You’ll be hard pressed to find a more rugged environment for walkways than port terminals where bulk dry commodities are transferred from trains and river barges to ocean-going vessels (or vice versa).
In the past, for heavy-duty applications like port terminals, engineers have typically specified steel walkways. Yet GatorBridge by CMI has just installed more than 1,400 feet of aluminum walkways for Impala Materials, a global terminal operator.
In 2011, Impala bought the closed Burnside Terminal in Darrow, Louisiana. Impala then invested more than $270 million to make Burnside a strategic hub on the Lower Mississippi River for importing and exporting global shipments of coal, bauxite, petroleum coke, and other dry bulk commodities.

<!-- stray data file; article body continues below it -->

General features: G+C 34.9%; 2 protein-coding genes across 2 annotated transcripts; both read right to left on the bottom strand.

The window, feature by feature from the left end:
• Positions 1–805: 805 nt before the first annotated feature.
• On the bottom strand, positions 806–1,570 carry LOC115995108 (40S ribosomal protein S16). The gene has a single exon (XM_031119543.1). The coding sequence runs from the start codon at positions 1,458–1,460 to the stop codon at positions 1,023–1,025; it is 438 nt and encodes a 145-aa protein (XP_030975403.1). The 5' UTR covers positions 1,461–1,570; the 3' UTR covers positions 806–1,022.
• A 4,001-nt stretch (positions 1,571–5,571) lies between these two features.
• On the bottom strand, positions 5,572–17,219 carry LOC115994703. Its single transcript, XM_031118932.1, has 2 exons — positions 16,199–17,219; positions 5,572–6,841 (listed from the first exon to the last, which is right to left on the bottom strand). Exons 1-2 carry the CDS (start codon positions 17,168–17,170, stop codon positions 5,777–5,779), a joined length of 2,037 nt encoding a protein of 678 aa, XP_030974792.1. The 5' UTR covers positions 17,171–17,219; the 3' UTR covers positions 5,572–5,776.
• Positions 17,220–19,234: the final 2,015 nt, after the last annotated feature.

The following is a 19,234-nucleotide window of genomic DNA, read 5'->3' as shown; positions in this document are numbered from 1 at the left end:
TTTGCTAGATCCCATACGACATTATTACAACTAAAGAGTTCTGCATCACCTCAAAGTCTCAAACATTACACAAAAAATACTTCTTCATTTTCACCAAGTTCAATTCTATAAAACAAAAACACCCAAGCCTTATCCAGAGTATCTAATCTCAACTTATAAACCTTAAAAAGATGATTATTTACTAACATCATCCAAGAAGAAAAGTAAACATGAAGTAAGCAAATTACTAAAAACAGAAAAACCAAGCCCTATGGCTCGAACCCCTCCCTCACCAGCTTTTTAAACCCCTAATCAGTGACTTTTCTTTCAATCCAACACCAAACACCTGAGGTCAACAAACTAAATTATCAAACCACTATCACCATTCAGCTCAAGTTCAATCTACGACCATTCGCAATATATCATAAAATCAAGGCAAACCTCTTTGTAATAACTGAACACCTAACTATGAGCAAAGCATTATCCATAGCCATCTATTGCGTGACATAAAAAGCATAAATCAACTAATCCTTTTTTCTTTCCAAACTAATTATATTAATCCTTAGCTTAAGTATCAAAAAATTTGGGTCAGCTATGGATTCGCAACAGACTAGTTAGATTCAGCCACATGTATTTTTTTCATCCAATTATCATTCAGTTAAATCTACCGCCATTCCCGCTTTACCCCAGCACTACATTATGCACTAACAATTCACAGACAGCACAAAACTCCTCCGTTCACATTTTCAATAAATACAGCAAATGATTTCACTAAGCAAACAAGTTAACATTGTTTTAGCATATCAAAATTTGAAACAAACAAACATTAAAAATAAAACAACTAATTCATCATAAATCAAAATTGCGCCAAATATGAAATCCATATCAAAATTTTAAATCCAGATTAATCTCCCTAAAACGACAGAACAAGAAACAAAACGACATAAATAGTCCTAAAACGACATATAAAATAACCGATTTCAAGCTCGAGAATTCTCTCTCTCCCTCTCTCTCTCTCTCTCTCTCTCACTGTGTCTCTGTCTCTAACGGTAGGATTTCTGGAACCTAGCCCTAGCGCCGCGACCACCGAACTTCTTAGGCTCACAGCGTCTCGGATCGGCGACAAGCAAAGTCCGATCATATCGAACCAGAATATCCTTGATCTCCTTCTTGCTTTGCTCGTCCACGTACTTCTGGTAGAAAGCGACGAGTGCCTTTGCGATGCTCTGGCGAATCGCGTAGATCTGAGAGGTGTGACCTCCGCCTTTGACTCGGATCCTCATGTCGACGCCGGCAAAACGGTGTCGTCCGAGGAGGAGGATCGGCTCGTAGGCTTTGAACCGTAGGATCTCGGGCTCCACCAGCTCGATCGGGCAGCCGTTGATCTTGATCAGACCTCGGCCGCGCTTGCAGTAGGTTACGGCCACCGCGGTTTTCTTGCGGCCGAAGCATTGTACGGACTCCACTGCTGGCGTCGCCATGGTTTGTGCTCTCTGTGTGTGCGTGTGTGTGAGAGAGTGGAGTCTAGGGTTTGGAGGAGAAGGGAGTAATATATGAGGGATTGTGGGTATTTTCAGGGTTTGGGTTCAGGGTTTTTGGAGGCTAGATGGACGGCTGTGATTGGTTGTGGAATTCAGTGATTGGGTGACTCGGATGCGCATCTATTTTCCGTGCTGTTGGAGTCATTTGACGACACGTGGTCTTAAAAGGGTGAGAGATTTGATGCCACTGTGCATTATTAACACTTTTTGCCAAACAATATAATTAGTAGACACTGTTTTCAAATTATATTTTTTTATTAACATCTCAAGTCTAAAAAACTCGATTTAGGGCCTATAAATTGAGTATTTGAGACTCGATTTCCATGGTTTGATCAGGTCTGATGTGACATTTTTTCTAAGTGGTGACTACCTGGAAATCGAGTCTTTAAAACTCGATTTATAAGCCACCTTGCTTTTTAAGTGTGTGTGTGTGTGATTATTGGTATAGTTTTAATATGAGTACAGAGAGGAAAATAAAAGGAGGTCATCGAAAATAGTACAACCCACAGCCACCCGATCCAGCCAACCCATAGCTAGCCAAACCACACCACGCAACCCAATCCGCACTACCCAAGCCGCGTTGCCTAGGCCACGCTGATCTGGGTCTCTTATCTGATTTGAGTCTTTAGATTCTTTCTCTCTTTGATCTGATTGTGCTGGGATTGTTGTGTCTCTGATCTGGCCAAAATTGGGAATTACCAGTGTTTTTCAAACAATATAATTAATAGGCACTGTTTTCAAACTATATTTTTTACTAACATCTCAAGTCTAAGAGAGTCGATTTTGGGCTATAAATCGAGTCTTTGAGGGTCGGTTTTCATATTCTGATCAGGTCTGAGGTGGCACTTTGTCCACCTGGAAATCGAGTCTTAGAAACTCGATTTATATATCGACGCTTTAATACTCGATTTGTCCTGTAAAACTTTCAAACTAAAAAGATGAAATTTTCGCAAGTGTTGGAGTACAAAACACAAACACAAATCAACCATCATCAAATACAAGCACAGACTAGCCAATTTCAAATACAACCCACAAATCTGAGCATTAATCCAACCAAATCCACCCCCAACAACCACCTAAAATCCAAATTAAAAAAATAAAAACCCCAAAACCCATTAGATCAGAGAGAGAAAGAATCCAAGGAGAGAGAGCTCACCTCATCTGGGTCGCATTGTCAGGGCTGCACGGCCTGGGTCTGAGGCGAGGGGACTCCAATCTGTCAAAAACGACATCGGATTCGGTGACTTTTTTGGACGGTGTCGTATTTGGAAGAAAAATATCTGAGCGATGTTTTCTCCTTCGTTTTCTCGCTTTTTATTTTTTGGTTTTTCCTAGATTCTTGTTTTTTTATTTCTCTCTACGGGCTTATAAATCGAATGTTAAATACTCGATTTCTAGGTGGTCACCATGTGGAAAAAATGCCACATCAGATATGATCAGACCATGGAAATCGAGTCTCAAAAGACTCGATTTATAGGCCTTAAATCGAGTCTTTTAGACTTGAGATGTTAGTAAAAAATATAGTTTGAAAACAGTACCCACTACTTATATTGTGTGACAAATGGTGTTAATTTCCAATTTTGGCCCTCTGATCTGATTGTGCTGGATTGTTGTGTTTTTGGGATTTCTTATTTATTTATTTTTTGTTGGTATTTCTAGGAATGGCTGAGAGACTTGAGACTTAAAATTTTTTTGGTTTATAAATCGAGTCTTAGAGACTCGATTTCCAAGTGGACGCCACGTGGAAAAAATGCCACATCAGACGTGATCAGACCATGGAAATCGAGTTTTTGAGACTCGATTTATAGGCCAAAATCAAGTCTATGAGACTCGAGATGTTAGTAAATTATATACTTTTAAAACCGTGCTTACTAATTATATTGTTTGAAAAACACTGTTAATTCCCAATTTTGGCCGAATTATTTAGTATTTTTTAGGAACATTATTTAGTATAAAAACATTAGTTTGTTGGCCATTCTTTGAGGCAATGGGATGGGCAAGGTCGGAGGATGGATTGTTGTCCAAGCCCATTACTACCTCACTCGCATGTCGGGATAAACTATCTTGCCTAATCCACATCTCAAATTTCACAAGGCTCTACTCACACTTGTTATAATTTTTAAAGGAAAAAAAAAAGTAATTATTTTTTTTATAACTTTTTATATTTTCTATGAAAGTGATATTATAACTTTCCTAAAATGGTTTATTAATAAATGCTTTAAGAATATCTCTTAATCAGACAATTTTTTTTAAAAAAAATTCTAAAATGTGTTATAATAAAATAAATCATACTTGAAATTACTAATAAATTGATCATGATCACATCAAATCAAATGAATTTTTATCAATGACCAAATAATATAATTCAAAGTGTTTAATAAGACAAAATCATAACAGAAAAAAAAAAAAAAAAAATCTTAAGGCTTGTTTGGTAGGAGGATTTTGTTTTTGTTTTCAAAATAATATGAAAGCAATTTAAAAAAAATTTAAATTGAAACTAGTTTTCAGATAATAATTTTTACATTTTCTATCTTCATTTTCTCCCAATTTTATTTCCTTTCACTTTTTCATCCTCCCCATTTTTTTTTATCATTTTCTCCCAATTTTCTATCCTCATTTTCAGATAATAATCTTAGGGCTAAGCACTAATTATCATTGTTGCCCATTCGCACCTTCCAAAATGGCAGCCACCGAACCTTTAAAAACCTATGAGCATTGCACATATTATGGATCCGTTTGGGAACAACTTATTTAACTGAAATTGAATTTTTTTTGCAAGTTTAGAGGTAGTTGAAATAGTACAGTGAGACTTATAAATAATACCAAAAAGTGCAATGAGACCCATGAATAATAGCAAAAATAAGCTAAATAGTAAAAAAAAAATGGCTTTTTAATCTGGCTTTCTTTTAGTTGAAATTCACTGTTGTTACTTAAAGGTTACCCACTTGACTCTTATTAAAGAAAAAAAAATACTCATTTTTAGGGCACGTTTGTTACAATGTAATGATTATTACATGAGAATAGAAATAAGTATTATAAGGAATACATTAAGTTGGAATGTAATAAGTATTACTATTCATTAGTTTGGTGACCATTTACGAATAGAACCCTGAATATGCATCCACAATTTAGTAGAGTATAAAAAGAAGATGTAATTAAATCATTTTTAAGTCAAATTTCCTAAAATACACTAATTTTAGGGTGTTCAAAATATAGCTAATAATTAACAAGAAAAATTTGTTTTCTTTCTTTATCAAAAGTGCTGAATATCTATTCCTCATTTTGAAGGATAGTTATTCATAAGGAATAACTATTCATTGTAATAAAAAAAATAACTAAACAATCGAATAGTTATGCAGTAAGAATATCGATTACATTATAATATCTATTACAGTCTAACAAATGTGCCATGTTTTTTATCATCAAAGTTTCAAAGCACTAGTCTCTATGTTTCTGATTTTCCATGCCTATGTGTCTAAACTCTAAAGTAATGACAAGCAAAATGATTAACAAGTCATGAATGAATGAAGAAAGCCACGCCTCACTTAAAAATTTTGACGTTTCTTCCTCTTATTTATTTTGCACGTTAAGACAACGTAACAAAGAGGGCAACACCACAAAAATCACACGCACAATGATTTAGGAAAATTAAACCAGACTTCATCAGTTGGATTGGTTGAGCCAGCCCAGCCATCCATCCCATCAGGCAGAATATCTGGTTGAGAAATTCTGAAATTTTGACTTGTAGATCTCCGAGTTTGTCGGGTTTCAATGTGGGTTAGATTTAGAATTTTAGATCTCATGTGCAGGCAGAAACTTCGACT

Impala relied on contractors and suppliers able to meet its rigid standards for quality, performance and rapid delivery. Gator was awarded a contract to fabricate 27 sections of 48” wide walkways, in spans ranging from 40 to 60 feet. Each accommodates a 90-psf live load, but weighs less than half of a similar span made with steel. In addition, Gator supplied three 97-ft. access trestles.
“Gator’s ability to execute on tight deadlines was the key to winning Impala’s business,” said GatorBridge sales rep Ashley Velotta. “After working in close coordination with the engineer and the contractor, we began shipping material within 20 days of approved submittal drawings and had all 27 sections of walkways shipped within 60 days.”
This work-in-progress image above shows an aluminum walkway leading to the Burnside Terminal’s continuous barge unloader, which discharges bulk product at high rates to storage areas. Yet-to-be-installed sections of the walkway are on a barge.